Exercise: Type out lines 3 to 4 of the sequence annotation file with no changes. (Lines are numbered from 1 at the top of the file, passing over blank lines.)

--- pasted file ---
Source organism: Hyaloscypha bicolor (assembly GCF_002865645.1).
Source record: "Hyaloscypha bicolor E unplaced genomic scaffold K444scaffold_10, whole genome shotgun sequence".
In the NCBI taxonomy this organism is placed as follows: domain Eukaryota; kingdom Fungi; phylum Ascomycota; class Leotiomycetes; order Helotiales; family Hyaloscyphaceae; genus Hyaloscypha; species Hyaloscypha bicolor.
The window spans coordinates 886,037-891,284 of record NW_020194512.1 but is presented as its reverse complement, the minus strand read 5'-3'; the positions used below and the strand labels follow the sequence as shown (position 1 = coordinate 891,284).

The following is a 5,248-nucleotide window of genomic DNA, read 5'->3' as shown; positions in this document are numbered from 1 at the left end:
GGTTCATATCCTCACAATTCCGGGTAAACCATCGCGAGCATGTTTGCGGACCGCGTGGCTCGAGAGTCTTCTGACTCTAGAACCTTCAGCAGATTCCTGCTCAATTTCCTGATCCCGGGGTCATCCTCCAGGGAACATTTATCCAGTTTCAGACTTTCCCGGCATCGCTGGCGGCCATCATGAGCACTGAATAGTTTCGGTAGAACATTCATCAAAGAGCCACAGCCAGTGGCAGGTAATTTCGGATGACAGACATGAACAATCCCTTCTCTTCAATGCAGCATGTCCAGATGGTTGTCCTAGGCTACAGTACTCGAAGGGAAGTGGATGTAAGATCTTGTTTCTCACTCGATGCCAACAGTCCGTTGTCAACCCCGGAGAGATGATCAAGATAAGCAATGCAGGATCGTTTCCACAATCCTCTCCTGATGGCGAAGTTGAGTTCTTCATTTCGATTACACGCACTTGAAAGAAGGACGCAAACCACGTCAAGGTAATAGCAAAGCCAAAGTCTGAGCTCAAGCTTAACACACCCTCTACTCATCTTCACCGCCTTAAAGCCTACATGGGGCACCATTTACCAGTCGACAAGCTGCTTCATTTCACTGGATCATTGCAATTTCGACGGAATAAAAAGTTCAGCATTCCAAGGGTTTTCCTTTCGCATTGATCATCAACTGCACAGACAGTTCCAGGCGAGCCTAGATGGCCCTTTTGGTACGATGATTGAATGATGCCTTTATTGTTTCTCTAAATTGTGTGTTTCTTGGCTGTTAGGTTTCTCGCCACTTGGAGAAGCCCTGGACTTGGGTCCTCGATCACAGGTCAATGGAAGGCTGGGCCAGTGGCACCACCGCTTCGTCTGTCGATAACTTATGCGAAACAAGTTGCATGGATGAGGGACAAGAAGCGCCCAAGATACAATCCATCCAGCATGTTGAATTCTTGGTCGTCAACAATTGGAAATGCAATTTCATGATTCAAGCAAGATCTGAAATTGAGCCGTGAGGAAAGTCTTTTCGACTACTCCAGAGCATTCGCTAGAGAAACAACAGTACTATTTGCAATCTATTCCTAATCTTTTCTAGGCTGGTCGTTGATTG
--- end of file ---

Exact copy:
In the NCBI taxonomy this organism is placed as follows: domain Eukaryota; kingdom Fungi; phylum Ascomycota; class Leotiomycetes; order Helotiales; family Hyaloscyphaceae; genus Hyaloscypha; species Hyaloscypha bicolor.
The window spans coordinates 886,037-891,284 of record NW_020194512.1 but is presented as its reverse complement, the minus strand read 5'-3'; the positions used below and the strand labels follow the sequence as shown (position 1 = coordinate 891,284).